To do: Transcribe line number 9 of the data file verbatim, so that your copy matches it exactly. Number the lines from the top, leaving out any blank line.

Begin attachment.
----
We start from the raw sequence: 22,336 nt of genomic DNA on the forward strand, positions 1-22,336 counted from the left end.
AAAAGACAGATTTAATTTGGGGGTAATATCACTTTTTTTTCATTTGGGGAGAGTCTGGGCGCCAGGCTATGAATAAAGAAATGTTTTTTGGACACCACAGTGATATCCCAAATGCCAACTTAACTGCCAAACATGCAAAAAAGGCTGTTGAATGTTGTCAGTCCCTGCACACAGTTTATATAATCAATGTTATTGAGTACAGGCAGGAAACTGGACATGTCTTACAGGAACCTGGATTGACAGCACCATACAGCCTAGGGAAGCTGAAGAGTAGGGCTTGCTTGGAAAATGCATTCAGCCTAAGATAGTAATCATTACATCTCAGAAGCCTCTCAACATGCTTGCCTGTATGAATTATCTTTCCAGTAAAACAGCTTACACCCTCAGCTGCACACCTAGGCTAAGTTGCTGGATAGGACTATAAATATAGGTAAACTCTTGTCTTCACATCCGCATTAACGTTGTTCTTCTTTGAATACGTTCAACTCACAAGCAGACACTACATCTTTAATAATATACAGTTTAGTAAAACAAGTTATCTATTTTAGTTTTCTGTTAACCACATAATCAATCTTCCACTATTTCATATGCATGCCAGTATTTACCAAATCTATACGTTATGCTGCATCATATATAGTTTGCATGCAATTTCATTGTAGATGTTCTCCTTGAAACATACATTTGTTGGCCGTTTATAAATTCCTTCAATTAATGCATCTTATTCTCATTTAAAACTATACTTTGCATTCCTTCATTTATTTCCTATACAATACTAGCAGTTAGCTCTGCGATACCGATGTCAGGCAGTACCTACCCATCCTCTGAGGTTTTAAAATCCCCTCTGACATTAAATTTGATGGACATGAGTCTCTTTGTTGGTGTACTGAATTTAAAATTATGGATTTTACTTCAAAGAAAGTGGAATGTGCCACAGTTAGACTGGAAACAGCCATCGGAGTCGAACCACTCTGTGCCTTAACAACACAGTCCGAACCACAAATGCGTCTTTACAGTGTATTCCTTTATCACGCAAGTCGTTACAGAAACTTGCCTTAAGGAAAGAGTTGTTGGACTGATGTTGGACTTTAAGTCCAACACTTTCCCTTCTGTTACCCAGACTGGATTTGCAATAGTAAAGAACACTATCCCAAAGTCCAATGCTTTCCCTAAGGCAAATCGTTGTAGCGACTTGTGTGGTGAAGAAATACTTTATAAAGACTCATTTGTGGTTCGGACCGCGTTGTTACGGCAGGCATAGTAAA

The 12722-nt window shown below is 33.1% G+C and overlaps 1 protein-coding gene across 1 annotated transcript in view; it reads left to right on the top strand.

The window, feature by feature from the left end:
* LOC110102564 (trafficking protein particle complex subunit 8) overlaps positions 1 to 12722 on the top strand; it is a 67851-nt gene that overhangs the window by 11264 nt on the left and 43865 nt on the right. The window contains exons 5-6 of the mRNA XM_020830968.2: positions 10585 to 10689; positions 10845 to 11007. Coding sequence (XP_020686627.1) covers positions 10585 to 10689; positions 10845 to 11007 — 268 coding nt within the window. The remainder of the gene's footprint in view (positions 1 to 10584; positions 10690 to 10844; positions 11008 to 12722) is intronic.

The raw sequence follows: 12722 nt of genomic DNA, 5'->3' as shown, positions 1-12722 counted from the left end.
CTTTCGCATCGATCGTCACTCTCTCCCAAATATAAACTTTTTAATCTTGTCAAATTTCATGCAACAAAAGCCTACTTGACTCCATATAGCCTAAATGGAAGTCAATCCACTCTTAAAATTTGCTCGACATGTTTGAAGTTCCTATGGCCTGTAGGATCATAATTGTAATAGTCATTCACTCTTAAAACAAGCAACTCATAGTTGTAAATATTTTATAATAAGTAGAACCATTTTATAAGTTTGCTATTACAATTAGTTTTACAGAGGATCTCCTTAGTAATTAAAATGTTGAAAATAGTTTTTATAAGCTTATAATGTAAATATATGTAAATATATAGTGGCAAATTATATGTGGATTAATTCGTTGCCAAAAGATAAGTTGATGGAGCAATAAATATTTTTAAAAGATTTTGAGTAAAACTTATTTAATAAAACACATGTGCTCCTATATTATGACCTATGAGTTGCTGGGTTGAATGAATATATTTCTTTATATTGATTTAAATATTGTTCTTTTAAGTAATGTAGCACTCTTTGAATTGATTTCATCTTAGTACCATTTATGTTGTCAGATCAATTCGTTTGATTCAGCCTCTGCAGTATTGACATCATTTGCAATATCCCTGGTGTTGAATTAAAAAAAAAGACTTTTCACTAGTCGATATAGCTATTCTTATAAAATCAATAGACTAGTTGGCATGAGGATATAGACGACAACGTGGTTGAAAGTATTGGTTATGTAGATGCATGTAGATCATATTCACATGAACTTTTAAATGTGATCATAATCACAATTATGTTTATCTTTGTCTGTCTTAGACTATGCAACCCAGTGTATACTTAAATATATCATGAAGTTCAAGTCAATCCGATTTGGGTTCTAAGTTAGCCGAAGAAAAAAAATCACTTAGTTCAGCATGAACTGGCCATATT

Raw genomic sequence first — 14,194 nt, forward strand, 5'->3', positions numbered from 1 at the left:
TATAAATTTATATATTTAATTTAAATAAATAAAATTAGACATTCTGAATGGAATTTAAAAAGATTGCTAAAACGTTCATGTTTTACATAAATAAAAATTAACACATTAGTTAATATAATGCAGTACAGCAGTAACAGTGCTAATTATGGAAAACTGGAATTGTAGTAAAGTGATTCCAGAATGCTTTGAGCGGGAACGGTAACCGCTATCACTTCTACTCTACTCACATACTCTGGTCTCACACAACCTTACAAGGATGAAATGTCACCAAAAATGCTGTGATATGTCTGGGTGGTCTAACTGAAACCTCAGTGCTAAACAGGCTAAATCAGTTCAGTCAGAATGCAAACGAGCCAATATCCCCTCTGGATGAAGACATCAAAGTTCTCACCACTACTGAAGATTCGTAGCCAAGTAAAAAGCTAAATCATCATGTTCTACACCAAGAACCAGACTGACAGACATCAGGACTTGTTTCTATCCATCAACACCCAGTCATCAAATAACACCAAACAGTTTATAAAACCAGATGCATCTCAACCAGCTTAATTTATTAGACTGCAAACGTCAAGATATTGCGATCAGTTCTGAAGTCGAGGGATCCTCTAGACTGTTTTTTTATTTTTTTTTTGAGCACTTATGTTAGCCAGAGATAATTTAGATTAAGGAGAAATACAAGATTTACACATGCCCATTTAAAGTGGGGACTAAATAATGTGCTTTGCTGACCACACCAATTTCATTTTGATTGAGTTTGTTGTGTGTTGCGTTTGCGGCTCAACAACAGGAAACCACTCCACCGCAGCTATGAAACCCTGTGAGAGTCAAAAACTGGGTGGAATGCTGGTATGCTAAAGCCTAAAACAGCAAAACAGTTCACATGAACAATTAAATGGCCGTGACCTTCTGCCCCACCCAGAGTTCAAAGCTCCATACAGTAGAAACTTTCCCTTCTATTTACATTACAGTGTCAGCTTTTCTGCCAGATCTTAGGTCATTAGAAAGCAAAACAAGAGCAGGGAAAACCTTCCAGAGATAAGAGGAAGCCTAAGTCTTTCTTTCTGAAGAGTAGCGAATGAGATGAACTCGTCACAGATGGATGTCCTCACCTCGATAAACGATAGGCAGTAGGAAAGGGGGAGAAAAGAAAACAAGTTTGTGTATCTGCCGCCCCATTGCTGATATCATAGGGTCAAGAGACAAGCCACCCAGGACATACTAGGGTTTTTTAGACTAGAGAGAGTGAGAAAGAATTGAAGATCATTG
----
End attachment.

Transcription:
TATAAATTTATATATTTAATTTAAATAAATAAAATTAGACATTCTGAATGGAATTTAAAAAGATTGCTAAAACGTTCATGTTTTACATAAATAAAAATTAACACATTAGTTAATATAATGCAGTACAGCAGTAACAGTGCTAATTATGGAAAACTGGAATTGTAGTAAAGTGATTCCAGAATGCTTTGAGCGGGAACGGTAACCGCTATCACTTCTACTCTACTCACATACTCTGGTCTCACACAACCTTACAAGGATGAAATGTCACCAAAAATGCTGTGATATGTCTGGGTGGTCTAACTGAAACCTCAGTGCTAAACAGGCTAAATCAGTTCAGTCAGAATGCAAACGAGCCAATATCCCCTCTGGATGAAGACATCAAAGTTCTCACCACTACTGAAGATTCGTAGCCAAGTAAAAAGCTAAATCATCATGTTCTACACCAAGAACCAGACTGACAGACATCAGGACTTGTTTCTATCCATCAACACCCAGTCATCAAATAACACCAAACAGTTTATAAAACCAGATGCATCTCAACCAGCTTAATTTATTAGACTGCAAACGTCAAGATATTGCGATCAGTTCTGAAGTCGAGGGATCCTCTAGACTGTTTTTTTATTTTTTTTTTGAGCACTTATGTTAGCCAGAGATAATTTAGATTAAGGAGAAATACAAGATTTACACATGCCCATTTAAAGTGGGGACTAAATAATGTGCTTTGCTGACCACACCAATTTCATTTTGATTGAGTTTGTTGTGTGTTGCGTTTGCGGCTCAACAACAGGAAACCACTCCACCGCAGCTATGAAACCCTGTGAGAGTCAAAAACTGGGTGGAATGCTGGTATGCTAAAGCCTAAAACAGCAAAACAGTTCACATGAACAATTAAATGGCCGTGACCTTCTGCCCCACCCAGAGTTCAAAGCTCCATACAGTAGAAACTTTCCCTTCTATTTACATTACAGTGTCAGCTTTTCTGCCAGATCTTAGGTCATTAGAAAGCAAAACAAGAGCAGGGAAAACCTTCCAGAGATAAGAGGAAGCCTAAGTCTTTCTTTCTGAAGAGTAGCGAATGAGATGAACTCGTCACAGATGGATGTCCTCACCTCGATAAACGATAGGCAGTAGGAAAGGGGGAGAAAAGAAAACAAGTTTGTGTATCTGCCGCCCCATTGCTGATATCATAGGGTCAAGAGACAAGCCACCCAGGACATACTAGGGTTTTTTAGACTAGAGAGAGTGAGAAAGAATTGAAGATCATTG